Conductive polymer takes a seamless approach to self-healing
When a regular material is torn or ruptured, it stays that way unless we tend to it with our hands or a machine to repair the damage. But a new class of materials is emerging that needs no such intervention, the latest example of which is a conductive polymer that can regain full functionality after being severed.
The material was developed by scientists at Carnegie Mellon University, who say it differs a little to many of the self-repairing materials under development so far. Where a lot of these rely on reagents that are released as the material is cut, flowing outward and repairing the rupture, the new type of polymer instead retains a solid shape throughout.
It is made of an autonomous self-healing polymer called polyborosiloxane, which can repair its own broken bonds without needing external stimuli such as light or heat. The team combined this polymer with multi-walled carbon nanotubes, which provide the material with both conductivity and an ability to self-heal busted electrical circuits.
The result is a smart, conductive polymer with unique characteristics that when cut apart and placed together, can reconnect with the seam in between gradually disappearing. In the eyes of the research team, this makes it suitable for a wide range of applications, including sensors or electrical devices that can be assembled or rearranged as needed.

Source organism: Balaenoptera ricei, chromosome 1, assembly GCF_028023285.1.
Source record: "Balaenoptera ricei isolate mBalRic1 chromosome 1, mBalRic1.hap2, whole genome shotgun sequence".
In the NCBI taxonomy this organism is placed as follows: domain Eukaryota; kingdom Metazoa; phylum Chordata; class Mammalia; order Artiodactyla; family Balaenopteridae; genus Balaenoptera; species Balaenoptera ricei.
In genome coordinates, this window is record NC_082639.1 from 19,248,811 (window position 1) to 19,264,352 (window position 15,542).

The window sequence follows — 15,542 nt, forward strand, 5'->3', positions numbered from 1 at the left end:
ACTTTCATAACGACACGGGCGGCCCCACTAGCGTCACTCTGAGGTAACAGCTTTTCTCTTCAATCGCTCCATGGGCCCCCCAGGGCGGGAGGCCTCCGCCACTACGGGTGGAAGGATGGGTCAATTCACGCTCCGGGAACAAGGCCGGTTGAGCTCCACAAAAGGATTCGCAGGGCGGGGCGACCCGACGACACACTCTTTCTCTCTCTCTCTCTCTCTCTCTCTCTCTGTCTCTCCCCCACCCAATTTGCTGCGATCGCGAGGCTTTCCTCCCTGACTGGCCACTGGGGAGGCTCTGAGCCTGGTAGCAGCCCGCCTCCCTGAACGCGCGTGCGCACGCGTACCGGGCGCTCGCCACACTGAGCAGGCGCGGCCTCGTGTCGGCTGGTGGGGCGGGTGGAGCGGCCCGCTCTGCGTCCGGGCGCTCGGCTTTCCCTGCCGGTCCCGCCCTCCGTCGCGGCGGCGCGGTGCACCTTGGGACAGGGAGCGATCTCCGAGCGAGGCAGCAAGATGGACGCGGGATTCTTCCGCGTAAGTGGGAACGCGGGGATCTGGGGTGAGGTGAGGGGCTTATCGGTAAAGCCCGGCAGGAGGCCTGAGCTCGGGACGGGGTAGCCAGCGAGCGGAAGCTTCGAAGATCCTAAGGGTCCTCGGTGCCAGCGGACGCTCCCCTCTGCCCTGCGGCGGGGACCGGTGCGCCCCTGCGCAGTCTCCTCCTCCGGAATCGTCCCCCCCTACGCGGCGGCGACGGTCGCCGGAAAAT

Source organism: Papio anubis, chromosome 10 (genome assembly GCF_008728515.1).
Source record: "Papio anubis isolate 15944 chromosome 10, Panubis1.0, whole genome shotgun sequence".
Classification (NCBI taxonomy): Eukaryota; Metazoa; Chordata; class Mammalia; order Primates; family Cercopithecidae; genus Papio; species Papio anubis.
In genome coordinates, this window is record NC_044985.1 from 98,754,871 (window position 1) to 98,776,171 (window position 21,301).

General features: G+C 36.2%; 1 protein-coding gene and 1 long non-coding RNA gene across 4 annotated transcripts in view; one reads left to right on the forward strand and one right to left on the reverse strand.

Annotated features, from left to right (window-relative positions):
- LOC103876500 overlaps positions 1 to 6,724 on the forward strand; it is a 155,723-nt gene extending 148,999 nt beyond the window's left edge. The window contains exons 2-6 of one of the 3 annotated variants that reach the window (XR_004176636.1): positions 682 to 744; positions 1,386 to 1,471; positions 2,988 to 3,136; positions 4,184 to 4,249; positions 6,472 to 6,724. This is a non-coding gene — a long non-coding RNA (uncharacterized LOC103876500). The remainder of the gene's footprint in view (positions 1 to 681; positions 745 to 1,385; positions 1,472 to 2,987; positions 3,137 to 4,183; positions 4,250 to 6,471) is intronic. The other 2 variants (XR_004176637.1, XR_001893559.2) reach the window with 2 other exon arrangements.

As a demonstration of what it can do, the team fashioned the smart polymer into a type of keyboard that responds to touch. This was then sliced apart, with the resulting four soft controllers retaining their function independent of one another, and then able to be placed together to heal and join forces once again.
In another example, the team turned the polymer into a pneumatic actuator, the type that could be used to drive a robot. This actuator could be cut in the middle, with the halves rotated and reattached in a different orientation to give it an entirely different form factor, while retaining its proper function. Another idea is to use it as a reusable casts for broken arms that seals itself around the limb, or even adjusts itself over time to speed up healing.
"We're definitely trying to push the bounds of people's imaginations," says Lining Yao, leader of the research team.
You can see the smart polymer in action in the video below, while a research paper describing the technology is available here.
Source: Carnegie Mellon University
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